The B-2 figures to play a key role in the new national military strategy, which assigns high value to swiftly halting an aggressor's initial thrust at the outset of a Major Theater War. DoD's latest force and strategy assessment, the Quadrennial Defense Review, put great emphasis on using bombers as the first means of counterattack against a no-warning invasion of an American ally. Unlike aircraft carriers, they do not need to get into position before they can begin their missions.
All in a Day's Work
Goslin said that the QDR's emphasis on the halt phase of theater war did not prompt any significant changes in the B-2 training syllabus, as the long-duration missions were already a large part of it.
"We've always ... been prepared for that kind of mission," since the B-2's initial duty was as an intercontinental nuclear bomber. "The same kinds of training you do for the [nuclear] mission ... translate to the conventional mission we see becoming a larger part of our operations," he said.
Though the stealthy B-2 will be a key player in dismantling an enemy air defense system, it will be available throughout the conflict to attack high-value targets or even simply to carry large payloads of dumb bombs, Goslin said. The B-2, for instance, can carry 80 Mk. 82 500-pound bombs, almost as many as the B-1B's capacity of 84. The B-2 will also be able to carry a monster 4,700-pound "deep penetrator" to destroy deeply buried command-and-control bunkers and next year will be certified with the Joint Stand Off Weapon.
The JSOW is a stealthy glide bomb. Goslin, when asked why the B-2 would need it, explained that it "increases our footprint" and makes it possible for the B-2 to attack at even longer ranges without exposing itself to the most lethal or unpredictable air defense threats.
Overall, Goslin asserted, the B-2 is "a major contributor ... to the halt phase," though he added, "Not everything depends on the B-2."
The General Accounting Office, one of Congress' watchdog agencies, late last summer lobbed a series of criticisms at the B-2 program. Many of them were picked up by press critics. The GAO concluded from the B-2's initial operational experience that its stealthy skin required too much maintenance; that it could operate from few forward bases because there are no shelters available under which to service its stealth surfaces between missions; that rain and bad weather degraded its stealth capabilities; that deployments were not possible because of a lack of spares; and that it wasn't coming even close to its intended mission readiness rates.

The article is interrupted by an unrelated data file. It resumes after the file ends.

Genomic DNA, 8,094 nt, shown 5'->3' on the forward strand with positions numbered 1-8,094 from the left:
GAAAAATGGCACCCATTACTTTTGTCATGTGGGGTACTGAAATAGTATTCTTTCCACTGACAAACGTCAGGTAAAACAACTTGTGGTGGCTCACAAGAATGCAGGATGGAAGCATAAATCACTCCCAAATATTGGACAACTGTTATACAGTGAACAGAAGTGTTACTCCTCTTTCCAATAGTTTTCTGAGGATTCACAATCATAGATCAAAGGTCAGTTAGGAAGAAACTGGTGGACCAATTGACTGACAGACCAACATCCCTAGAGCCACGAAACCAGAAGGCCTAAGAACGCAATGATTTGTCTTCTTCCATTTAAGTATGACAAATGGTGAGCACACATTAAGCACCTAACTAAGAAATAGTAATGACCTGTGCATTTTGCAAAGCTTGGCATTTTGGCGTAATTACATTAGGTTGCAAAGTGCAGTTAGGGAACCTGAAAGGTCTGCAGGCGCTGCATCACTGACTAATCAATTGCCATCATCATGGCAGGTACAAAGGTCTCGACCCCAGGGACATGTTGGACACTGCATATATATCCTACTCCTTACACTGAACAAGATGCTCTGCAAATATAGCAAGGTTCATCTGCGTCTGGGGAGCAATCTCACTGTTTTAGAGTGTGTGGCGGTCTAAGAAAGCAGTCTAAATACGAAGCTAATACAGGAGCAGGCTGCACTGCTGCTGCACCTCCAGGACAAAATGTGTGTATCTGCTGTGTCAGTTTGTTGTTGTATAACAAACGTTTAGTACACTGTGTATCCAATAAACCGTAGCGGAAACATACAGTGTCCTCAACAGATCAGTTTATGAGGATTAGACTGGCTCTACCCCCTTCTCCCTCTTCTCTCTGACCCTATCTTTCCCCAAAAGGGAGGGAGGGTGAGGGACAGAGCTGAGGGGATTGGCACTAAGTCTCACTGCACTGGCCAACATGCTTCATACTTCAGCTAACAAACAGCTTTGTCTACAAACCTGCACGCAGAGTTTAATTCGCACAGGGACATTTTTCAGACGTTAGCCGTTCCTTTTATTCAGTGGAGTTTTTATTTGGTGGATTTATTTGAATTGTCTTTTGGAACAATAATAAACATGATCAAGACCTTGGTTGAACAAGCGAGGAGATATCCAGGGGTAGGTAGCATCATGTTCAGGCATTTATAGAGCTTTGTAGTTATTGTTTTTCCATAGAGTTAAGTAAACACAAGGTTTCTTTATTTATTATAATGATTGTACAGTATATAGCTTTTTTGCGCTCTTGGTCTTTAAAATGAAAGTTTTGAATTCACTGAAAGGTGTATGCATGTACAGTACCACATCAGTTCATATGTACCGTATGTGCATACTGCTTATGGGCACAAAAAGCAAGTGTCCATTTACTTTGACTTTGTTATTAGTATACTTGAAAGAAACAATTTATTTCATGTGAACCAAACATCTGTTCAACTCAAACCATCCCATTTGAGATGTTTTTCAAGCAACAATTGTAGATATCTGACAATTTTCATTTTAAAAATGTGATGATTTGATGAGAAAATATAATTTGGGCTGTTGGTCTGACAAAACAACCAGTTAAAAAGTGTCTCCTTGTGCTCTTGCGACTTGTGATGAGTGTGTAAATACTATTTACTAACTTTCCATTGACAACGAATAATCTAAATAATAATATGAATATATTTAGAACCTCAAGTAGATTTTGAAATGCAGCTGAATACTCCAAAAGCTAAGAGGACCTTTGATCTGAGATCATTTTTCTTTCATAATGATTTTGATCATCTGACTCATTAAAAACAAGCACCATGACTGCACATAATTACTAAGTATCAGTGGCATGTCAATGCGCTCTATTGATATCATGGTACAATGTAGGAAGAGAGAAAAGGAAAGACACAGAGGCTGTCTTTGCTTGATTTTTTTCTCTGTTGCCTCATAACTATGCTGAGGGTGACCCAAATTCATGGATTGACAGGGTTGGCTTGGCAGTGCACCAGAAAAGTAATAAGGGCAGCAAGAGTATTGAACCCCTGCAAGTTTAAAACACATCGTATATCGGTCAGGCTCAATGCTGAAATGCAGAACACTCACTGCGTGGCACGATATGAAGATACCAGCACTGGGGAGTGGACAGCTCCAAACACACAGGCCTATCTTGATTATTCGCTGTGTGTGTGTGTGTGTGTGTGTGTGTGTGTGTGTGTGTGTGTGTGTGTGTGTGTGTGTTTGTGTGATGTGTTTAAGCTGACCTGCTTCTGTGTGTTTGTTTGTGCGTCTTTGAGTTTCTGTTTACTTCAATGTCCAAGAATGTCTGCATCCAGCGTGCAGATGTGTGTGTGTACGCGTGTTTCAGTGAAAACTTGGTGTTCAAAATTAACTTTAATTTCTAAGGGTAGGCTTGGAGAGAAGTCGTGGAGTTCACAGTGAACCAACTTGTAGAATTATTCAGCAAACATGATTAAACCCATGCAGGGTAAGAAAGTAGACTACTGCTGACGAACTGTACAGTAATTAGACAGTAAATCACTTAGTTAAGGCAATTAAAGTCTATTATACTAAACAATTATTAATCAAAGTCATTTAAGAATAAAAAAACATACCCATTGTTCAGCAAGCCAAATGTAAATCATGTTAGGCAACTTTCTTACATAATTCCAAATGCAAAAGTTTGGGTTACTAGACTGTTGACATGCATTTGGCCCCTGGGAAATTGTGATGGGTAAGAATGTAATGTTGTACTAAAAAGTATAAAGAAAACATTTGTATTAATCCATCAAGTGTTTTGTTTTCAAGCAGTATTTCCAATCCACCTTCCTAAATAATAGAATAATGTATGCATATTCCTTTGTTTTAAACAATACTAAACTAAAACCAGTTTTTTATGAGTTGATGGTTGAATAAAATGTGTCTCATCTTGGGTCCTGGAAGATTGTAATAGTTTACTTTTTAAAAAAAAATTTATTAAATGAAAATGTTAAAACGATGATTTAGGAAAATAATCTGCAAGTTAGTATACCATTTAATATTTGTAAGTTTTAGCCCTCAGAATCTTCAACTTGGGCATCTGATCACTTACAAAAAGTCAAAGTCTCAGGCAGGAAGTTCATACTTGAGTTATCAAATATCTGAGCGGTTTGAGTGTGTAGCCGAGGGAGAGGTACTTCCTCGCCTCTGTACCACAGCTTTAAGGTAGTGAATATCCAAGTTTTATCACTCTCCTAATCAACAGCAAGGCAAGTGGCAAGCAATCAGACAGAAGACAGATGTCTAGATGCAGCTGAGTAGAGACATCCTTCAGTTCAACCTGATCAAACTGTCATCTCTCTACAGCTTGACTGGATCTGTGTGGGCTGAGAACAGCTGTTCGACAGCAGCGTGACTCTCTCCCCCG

These conclusions--based on preliminary data long since overtaken by events--quickly and widely were repeated in the media, which interpreted them as indicating the B-2 could not fly through bad weather, that it wasn't stealthy, that it was simply too finicky for combat conditions, and that it was a costly technological failure.
"I'm the guy that's got to take it into combat, ... and I'm telling you this airplane has no [low-observability] degradation in rain or weather," Goslin said. "There's no other airplane I'd rather go to combat with."
"This is a new system," he explained. "We're still learning how you make this work."
Some of the early approaches taken to sealing seams on the B-2's skin--necessary to maintain its low radar cross section--did indeed fail to live up to expectations, he said. However, new substitute techniques have proved up to the task. Tape that tended to peel back in the rain and airflow was replaced by tape with stronger adhesive, for example. And, "new materials are becoming available all the time," Goslin said.
The B-2's stealth does not degrade in bad weather to an appreciable extent, and to underline the point, Goslin noted that "we would like to go into combat at night and in really bad weather" to further hamper air defense efforts.
In an unsubtle effort to make the point, the Air Force welcomed dozens of journalists to Whiteman in September to look over the B-2, talk to pilots and crews ... and see it scrubbed down in a thorough washing.
Goslin admits that the B-2's surface needs some spot touch-up after a mission to make it fully stealthy for the next one. But this is the nature of stealth technology today, and it can be done quickly, Goslin said. Shelters make the process easier.
"You wouldn't paint your car in the rain," he pointed out.
While some overseas bases--such as Guam--have shelters the B-2 can use, more are being built, and the 509th will acquire some transportable shelters to take along on deployments.
Finally, spares kits were only funded for the final configuration model, the Block 30. For the Block 20 to go on deployment, spares kits will have to be created by cannibalizing some airplanes and tapping into the regular operating stores for others. It's a problem that will disappear once all the airplanes reach Block 30 configuration and the war readiness spares kits match the bulk of the fleet.